The Intruder

Greetings Folks,

I finally had to a chance to watch The Intruder and wanted to share my thoughts. Before we get started, check out the following trailer if you haven’t seen it already.

Directed by Deon Taylor, The Intruder stars Michael Ealy, Meagan Good, and Dennis Quaid.

The Intruder is a psychological thriller that tells the story of Scott and Annie Russell (Ealy and Good), a young couple who buys their first home in the countryside of Napa Valley, California. The previous owner, Charlie Peck (Quaid), seems like a normal retiree offering a great deal to the couple. But things take a turn for the worse when Charlie’s obsessive attachment to the house interferes with the lives of the new owners. Once their safety is questioned, a violent confrontation becomes inevitable.

The concept of this film initially drew me in and kept my attention. It was refreshing to see a Black Millenial couple, who were very affectionate with each other, fight side by side to defend their home and themselves. I happen to be a fan of the main cast (particularly Meagan Good, for obvious reasons), and none of them disappointed when it came to their actual performances. Especially Dennis Quaid’s character, who gave off Jack Nicholson and Cillian Murphy vibes.

However, the main issue I had was with the house and its backstory. Charlie Peck’s obsession wasn’t unpacked enough, which is unfortunate because that was the central theme of the movie. The life events leading up to his mental breakdown didn’t hold enough weight, in my opinion, to make him a believable psychopath. And there were times where I thought I was watching a 90s teen slasher film instead of a grownup thriller.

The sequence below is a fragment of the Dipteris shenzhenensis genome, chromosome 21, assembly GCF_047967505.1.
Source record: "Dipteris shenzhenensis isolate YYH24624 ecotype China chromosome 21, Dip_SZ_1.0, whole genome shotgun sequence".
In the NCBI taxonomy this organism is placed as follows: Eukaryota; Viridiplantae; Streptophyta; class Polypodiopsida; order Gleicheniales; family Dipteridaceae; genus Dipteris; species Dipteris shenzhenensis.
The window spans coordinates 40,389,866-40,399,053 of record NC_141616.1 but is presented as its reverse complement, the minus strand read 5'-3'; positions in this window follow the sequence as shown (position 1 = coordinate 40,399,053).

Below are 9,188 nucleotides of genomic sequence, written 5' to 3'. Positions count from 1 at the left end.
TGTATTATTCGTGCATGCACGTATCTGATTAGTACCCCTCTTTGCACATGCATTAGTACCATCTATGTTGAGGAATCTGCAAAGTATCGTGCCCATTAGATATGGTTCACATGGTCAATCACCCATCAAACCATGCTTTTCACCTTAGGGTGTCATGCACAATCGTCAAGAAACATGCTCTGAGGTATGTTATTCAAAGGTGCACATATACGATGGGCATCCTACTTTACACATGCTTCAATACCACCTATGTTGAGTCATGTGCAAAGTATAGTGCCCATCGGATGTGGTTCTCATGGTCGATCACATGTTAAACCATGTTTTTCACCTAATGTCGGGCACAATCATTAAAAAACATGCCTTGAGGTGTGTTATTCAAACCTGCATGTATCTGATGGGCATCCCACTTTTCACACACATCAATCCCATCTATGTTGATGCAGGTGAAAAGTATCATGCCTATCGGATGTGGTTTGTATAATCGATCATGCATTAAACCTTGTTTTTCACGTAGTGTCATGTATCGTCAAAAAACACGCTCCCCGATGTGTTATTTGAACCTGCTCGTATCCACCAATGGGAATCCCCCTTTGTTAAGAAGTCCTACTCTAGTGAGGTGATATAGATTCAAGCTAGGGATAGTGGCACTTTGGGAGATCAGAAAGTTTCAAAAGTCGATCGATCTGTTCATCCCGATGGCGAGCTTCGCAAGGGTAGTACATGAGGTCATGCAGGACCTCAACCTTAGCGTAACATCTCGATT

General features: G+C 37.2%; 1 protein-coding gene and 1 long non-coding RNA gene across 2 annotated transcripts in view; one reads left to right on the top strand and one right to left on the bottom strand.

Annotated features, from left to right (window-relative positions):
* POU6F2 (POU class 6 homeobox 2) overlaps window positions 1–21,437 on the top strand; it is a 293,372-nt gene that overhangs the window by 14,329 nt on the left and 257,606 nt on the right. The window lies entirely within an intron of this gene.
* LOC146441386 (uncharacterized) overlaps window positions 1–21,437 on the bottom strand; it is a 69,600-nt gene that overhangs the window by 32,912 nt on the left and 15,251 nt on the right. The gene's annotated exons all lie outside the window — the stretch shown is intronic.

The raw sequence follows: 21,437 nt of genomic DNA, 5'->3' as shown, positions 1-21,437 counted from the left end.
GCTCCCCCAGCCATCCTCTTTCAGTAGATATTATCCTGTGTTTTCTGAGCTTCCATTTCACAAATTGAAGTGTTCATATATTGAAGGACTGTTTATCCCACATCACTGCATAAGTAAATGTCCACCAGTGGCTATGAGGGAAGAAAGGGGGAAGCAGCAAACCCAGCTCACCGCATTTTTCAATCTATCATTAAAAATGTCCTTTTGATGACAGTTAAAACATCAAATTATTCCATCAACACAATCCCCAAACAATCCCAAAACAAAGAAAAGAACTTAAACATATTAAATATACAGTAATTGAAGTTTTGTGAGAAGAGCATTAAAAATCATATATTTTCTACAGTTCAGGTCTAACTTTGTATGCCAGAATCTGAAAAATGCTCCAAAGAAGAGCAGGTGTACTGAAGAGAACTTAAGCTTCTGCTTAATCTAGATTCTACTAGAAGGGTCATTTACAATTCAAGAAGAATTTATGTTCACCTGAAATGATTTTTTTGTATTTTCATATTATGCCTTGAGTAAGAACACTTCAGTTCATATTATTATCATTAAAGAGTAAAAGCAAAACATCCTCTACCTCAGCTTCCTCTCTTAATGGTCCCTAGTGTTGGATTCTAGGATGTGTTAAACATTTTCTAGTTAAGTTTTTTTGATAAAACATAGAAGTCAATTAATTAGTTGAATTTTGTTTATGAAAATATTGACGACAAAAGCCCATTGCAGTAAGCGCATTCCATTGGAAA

Although I did enjoy Scott and Annie’s relationship, both of them were very dense and disconnected from the realities of the Western world. Almost every negative stereotype about Millenial manhood described Scott’s character; dude couldn’t fight, didn’t do yard work, and lacked the testicular fortitude needed to get drapes for his windows. Annie was extremely “blonde” throughout the film as well, proving that she didn’t grow up around urban America or watched the news regularly. Because she had an Open Door Policy for the very nutcase she complained about.

The film’s storyline, pacing, and cinematography kept me intrigued. But I’m not disappointed about missing it in the theaters.

Grade of C+

Until Next Time…

 

 

 

 

 

 

 

 

 

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